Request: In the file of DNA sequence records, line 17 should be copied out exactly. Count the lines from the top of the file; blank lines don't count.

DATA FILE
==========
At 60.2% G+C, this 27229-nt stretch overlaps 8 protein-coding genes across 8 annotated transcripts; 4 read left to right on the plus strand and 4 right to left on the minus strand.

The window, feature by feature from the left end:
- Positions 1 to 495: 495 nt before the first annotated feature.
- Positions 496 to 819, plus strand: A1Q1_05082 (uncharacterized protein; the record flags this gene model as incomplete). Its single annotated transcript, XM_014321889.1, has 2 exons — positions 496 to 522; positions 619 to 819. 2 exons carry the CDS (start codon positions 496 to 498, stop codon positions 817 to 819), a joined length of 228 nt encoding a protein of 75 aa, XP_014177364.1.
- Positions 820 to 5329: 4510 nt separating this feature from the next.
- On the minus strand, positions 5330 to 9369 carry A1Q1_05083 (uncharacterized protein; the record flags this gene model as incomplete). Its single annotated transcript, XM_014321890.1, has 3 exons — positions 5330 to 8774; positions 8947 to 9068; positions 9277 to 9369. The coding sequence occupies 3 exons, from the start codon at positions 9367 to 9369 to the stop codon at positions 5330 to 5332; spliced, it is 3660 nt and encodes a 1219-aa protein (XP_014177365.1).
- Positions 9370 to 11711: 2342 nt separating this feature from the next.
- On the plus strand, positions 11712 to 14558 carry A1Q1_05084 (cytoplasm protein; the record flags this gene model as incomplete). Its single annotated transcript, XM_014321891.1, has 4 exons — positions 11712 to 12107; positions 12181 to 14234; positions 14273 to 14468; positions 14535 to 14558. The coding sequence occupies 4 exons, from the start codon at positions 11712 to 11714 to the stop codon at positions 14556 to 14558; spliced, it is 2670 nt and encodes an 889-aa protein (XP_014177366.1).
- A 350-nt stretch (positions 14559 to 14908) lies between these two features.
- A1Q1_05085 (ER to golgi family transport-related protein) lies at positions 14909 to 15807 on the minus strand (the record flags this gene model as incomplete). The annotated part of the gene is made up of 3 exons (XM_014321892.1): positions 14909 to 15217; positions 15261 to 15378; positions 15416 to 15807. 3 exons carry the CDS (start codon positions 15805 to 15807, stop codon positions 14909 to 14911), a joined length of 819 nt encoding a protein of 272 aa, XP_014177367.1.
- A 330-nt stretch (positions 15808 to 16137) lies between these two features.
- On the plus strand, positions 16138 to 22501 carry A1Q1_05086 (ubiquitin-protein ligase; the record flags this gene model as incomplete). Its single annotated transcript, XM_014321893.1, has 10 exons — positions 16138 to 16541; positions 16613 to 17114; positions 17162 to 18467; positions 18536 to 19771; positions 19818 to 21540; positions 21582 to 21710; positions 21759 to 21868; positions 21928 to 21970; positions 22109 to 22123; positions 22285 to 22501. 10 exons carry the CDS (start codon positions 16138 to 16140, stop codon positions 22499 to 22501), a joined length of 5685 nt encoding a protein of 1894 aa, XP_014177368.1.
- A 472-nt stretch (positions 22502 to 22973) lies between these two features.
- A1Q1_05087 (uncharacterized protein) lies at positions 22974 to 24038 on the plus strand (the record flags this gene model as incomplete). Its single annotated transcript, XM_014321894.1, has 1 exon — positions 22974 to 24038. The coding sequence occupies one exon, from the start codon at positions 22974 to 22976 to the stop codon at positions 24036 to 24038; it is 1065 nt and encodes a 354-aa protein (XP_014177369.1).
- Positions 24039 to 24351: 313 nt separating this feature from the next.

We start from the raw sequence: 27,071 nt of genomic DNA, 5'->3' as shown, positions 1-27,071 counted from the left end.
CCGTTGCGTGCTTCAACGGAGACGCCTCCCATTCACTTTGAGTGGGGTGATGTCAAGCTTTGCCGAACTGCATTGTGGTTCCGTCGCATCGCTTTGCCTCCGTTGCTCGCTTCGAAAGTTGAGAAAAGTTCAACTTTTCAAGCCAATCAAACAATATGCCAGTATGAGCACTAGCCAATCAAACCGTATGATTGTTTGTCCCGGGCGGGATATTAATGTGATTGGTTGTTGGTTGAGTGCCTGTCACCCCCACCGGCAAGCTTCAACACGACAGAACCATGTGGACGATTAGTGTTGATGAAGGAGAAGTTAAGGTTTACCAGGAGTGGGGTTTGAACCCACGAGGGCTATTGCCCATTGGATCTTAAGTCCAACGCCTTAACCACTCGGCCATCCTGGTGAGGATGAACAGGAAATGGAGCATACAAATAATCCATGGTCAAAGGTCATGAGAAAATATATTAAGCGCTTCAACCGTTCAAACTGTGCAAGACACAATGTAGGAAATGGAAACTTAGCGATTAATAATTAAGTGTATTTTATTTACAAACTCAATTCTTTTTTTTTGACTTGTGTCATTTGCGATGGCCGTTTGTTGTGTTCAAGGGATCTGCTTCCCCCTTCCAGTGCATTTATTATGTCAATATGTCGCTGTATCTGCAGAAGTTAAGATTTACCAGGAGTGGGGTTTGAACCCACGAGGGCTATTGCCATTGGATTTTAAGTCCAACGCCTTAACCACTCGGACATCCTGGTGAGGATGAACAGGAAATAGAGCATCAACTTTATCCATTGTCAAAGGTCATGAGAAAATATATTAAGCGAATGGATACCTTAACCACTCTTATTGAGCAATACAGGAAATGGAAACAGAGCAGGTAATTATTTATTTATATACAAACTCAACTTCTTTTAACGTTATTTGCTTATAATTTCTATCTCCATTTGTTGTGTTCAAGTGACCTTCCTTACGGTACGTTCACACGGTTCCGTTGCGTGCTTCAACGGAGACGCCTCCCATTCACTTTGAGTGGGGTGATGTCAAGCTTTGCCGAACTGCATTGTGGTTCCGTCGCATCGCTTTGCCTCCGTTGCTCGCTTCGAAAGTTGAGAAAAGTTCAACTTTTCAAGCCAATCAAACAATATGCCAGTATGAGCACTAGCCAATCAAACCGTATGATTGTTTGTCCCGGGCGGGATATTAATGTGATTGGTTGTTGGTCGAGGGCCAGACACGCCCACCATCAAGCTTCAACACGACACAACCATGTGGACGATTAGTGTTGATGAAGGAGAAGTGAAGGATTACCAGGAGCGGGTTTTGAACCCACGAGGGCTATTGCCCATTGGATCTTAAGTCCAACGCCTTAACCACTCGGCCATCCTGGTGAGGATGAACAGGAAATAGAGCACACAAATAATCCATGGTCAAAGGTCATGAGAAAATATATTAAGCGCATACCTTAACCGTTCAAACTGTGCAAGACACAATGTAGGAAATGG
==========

CCGTTGCGTGCTTCAACGGAGACGCCTCCCATTCACTTTGAGTGGGGTGATGTCAAGCTTTGCCGAACTGCATTGTGGTTCCGTCGCATCGCTTTGCCTCCGTTGCTCGCTTCGAAAGTTGAGAAAAGTTCAACTTTTCAAGCCAATCAAACAATATGCCAGTATGAGCACTAGCCAATCAAACCGTATGATTGTTTGTCCCGGGCGGGATATTAATGTGATTGGTTGTTGGTTGAGTGCCTGTCACCCCCACCGGCAAGCTTCAACACGACAGAACCATGTGGACGATTAGTGTTGATGAAGGAGAAGTTAAGGTTTACCAGGAGTGGGGTTTGAACCCACGAGGGCTATTGCCCATTGGATCTTAAGTCCAACGCCTTAACCACTCGGCCATCCTGGTGAGGATGAACAGGAAATGGAGCATACAAATAATCCATGGTCAAAGGTCATGAGAAAATATATTAAGCGCTTCAACCGTTCAAACTGTGCAAGACACAATGTAGGAAATGGAAACTTAGCGATTAATAATTAAGTGTATTTTATTTACAAACTCAATTCTTTTTTTTTGACTTGTGTCATTTGCGATGGCCGTTTGTTGTGTTCAAGGGATCTGCTTCCCCCTTCCAGTGCATTTATTATGTCAATATGTCGCTGTATCTGCAGAAGTTAAGATTTACCAGGAGTGGGGTTTGAACCCACGAGGGCTATTGCCATTGGATTTTAAGTCCAACGCCTTAACCACTCGGACATCCTGGTGAGGATGAACAGGAAATAGAGCATCAACTTTATCCATTGTCAAAGGTCATGAGAAAATATATTAAGCGAATGGATACCTTAACCACTCTTATTGAGCAATACAGGAAATGGAAACAGAGCAGGTAATTATTTATTTATATACAAACTCAACTTCTTTTAACGTTATTTGCTTATAATTTCTATCTCCATTTGTTGTGTTCAAGTGACCTTCCTTACGGTACGTTCACACGGTTCCGTTGCGTGCTTCAACGGAGACGCCTCCCATTCACTTTGAGTGGGGTGATGTCAAGCTTTGCCGAACTGCATTGTGGTTCCGTCGCATCGCTTTGCCTCCGTTGCTCGCTTCGAAAGTTGAGAAAAGTTCAACTTTTCAAGCCAATCAAACAATATGCCAGTATGAGCACTAGCCAATCAAACCGTATGATTGTTTGTCCCGGGCGGGATATTAATGTGATTGGTTGTTGGTCGAGGGCCAGACACGCCCACCATCAAGCTTCAACACGACACAACCATGTGGACGATTAGTGTTGATGAAGGAGAAGTGAAGGATTACCAGGAGCGGGTTTTGAACCCACGAGGGCTATTGCCCATTGGATCTTAAGTCCAACGCCTTAACCACTCGGCCATCCTGGTGAGGATGAACAGGAAATAGAGCACACAAATAATCCATGGTCAAAGGTCATGAGAAAATATATTAAGCGCATACCTTAACCGTTCAAACTGTGCAAGACACAATGTAGGAAATGG